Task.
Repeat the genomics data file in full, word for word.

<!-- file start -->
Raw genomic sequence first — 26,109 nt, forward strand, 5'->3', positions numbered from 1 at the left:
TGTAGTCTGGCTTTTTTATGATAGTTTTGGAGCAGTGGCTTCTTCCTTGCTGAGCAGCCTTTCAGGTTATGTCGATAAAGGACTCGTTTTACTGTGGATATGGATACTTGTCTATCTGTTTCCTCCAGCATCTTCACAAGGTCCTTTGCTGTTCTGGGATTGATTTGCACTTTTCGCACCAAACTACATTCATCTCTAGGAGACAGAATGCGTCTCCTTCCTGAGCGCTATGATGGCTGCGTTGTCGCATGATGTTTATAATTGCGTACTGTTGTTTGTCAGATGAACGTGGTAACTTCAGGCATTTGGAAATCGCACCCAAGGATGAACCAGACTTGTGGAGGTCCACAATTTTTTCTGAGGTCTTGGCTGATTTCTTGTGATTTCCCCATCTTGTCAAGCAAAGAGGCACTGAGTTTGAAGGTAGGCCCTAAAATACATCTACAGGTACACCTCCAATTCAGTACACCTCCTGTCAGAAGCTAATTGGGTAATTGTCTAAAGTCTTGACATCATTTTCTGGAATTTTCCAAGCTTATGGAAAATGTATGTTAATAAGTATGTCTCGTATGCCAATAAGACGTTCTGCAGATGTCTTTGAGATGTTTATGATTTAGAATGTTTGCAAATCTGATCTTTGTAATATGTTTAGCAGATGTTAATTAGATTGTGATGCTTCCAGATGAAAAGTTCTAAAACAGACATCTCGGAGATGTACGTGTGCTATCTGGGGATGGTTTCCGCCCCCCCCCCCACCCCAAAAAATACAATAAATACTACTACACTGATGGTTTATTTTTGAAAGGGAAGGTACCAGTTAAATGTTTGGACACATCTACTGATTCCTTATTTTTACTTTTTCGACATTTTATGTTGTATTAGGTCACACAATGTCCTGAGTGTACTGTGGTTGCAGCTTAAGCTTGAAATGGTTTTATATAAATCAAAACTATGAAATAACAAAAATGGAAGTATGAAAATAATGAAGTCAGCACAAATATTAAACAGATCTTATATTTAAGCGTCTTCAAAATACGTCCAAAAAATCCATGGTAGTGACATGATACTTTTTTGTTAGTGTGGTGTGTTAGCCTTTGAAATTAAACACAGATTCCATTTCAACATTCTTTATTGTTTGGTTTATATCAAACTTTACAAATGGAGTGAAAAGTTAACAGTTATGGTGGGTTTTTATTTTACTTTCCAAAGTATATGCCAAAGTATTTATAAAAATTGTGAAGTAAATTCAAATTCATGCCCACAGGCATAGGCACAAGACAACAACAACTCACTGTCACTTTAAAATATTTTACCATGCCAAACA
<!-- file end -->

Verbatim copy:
Raw genomic sequence first — 26,109 nt, forward strand, 5'->3', positions numbered from 1 at the left:
TGTAGTCTGGCTTTTTTATGATAGTTTTGGAGCAGTGGCTTCTTCCTTGCTGAGCAGCCTTTCAGGTTATGTCGATAAAGGACTCGTTTTACTGTGGATATGGATACTTGTCTATCTGTTTCCTCCAGCATCTTCACAAGGTCCTTTGCTGTTCTGGGATTGATTTGCACTTTTCGCACCAAACTACATTCATCTCTAGGAGACAGAATGCGTCTCCTTCCTGAGCGCTATGATGGCTGCGTTGTCGCATGATGTTTATAATTGCGTACTGTTGTTTGTCAGATGAACGTGGTAACTTCAGGCATTTGGAAATCGCACCCAAGGATGAACCAGACTTGTGGAGGTCCACAATTTTTTCTGAGGTCTTGGCTGATTTCTTGTGATTTCCCCATCTTGTCAAGCAAAGAGGCACTGAGTTTGAAGGTAGGCCCTAAAATACATCTACAGGTACACCTCCAATTCAGTACACCTCCTGTCAGAAGCTAATTGGGTAATTGTCTAAAGTCTTGACATCATTTTCTGGAATTTTCCAAGCTTATGGAAAATGTATGTTAATAAGTATGTCTCGTATGCCAATAAGACGTTCTGCAGATGTCTTTGAGATGTTTATGATTTAGAATGTTTGCAAATCTGATCTTTGTAATATGTTTAGCAGATGTTAATTAGATTGTGATGCTTCCAGATGAAAAGTTCTAAAACAGACATCTCGGAGATGTACGTGTGCTATCTGGGGATGGTTTCCGCCCCCCCCCCCACCCCAAAAAATACAATAAATACTACTACACTGATGGTTTATTTTTGAAAGGGAAGGTACCAGTTAAATGTTTGGACACATCTACTGATTCCTTATTTTTACTTTTTCGACATTTTATGTTGTATTAGGTCACACAATGTCCTGAGTGTACTGTGGTTGCAGCTTAAGCTTGAAATGGTTTTATATAAATCAAAACTATGAAATAACAAAAATGGAAGTATGAAAATAATGAAGTCAGCACAAATATTAAACAGATCTTATATTTAAGCGTCTTCAAAATACGTCCAAAAAATCCATGGTAGTGACATGATACTTTTTTGTTAGTGTGGTGTGTTAGCCTTTGAAATTAAACACAGATTCCATTTCAACATTCTTTATTGTTTGGTTTATATCAAACTTTACAAATGGAGTGAAAAGTTAACAGTTATGGTGGGTTTTTATTTTACTTTCCAAAGTATATGCCAAAGTATTTATAAAAATTGTGAAGTAAATTCAAATTCATGCCCACAGGCATAGGCACAAGACAACAACAACTCACTGTCACTTTAAAATATTTTACCATGCCAAACA